Dale Sorensen Jr. has been a man on a mission in recent weeks. Besides managing his family’s successful real estate business, which sold more than $1 billion worth of property in 2020, he has been working feverishly to create and deliver 15,000 COVID-19 safety kits to barrier island seniors, along with Sorensen clients, nonprofit organizations and first responders in Indian River and Brevard counties.
The project is very personal to Sorensen, who felt compelled to do something to help the community in a difficult time – so much so that he tried to do the whole thing himself, working long days and late nights to source PPE items, get them manufactured, assembled in a package and delivered.
His agents and office staff and even some members of his family did not know what he was up to until the second week in February, when the first kits were mailed to barrier island seniors.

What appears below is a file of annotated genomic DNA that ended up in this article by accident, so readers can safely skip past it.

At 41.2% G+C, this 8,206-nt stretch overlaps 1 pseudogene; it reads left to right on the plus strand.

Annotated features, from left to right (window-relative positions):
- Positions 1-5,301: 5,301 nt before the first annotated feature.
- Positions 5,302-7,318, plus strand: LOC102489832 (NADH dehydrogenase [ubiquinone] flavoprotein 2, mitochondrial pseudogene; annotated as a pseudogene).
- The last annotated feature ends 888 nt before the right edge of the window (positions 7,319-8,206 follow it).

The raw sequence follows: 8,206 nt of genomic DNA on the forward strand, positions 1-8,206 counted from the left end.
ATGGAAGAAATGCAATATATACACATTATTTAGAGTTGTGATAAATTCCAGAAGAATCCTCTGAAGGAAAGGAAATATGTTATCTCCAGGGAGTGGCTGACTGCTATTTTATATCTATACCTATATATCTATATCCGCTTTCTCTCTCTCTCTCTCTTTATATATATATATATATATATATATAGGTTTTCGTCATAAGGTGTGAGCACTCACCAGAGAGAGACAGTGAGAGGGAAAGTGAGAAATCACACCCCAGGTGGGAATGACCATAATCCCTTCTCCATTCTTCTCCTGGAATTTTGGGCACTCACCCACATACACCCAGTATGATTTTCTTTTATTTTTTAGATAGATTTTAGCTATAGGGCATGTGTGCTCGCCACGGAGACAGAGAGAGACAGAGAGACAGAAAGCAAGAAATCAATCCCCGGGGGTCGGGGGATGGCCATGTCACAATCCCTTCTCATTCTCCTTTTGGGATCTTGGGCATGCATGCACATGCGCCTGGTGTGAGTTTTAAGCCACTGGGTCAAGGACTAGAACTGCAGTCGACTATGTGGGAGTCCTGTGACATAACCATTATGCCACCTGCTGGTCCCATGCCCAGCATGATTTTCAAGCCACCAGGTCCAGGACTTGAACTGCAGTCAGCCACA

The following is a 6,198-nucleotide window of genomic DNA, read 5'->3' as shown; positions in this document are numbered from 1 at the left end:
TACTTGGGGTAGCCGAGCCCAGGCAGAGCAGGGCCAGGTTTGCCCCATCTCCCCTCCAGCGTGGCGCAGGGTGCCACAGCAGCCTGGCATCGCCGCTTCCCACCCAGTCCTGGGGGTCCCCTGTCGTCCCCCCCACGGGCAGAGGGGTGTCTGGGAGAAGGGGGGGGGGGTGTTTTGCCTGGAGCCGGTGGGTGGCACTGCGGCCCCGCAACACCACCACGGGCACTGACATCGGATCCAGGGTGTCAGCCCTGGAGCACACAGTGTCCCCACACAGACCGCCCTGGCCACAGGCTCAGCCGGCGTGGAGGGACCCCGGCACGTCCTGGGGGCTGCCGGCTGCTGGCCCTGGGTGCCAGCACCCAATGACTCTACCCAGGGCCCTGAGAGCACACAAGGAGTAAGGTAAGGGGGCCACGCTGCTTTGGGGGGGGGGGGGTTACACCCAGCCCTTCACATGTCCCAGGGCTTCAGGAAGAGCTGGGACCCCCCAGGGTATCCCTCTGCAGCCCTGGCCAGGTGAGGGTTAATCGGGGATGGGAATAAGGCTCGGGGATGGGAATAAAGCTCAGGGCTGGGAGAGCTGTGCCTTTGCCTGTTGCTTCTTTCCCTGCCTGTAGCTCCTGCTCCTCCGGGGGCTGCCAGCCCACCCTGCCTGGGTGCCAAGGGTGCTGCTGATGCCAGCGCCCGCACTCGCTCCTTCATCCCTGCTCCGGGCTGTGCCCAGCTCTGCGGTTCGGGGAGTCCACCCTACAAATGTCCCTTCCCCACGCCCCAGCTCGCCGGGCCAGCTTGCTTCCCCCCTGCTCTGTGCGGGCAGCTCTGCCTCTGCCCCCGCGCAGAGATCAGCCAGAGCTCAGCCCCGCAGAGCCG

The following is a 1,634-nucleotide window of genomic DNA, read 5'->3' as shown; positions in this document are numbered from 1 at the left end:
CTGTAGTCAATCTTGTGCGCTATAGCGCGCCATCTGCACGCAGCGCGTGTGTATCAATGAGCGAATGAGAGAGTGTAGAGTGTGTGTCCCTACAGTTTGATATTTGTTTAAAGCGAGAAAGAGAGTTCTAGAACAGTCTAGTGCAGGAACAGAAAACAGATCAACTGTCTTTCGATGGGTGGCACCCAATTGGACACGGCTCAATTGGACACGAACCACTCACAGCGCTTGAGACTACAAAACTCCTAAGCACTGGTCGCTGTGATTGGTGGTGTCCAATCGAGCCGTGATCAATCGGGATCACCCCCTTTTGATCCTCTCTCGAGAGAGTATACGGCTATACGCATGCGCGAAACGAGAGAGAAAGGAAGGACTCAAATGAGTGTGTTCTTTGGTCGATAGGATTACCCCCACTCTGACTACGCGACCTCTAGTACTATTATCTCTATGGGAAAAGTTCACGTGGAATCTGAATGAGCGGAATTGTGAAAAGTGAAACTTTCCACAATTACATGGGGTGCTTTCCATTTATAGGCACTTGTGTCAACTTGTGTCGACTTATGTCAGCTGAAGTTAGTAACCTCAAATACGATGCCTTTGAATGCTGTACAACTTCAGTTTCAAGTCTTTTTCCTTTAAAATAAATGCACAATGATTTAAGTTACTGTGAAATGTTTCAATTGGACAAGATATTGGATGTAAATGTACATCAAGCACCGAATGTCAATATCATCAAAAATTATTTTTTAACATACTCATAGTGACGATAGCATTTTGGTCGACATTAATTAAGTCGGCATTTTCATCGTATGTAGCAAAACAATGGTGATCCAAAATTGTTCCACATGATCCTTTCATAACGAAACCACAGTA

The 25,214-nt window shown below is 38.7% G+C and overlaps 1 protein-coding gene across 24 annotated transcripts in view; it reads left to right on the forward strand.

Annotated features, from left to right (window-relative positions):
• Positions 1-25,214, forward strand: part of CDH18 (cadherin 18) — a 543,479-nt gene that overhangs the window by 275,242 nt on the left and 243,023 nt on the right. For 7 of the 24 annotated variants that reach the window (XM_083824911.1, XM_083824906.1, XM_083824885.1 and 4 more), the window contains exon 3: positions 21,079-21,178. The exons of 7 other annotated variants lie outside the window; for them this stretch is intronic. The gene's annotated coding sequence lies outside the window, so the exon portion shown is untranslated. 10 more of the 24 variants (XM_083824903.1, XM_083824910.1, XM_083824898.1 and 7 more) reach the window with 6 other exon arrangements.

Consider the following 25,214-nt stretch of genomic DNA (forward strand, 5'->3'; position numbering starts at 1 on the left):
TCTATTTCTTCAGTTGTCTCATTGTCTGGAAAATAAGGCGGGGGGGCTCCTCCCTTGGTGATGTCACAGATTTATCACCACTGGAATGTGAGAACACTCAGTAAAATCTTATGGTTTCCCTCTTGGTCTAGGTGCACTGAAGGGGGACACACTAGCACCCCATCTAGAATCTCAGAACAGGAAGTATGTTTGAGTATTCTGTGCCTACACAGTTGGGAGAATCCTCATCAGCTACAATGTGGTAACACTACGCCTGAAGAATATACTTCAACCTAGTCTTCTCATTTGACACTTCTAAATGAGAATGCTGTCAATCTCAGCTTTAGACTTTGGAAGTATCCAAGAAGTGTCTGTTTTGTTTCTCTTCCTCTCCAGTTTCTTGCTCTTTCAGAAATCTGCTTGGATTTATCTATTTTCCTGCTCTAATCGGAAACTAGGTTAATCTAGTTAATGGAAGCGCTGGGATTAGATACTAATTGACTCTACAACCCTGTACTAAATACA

“This was a secret plan of mine,” Sorensen told Vero Beach 32963 last week.
“I wanted to keep it quiet, but it was a tremendous amount of work sourcing 15,000 masks, custom boxes, sanitizer keys chains, sanitizer wipes, and sanitizer spray pens. I kept running into walls.”
Eventually he bought in outside logistics help to get all the items manufactured to standard and shipped to Orlando where there were assembled into attractive kits.
“This is the largest community service project we have ever done and way more expensive than any marketing thing we have ever done,” Sorensen said.
All the PPE items bear the company name and signature color, and Sorensen acknowledges there is a marketing component to the project.
“There is no solicitation in the kits, but clearly the good will of a brand is important to business,” he said. “I think people want to be involved with companies that do more than just sell houses. Without the community we don’t have anything, and this helps us further position ourselves as community partner.”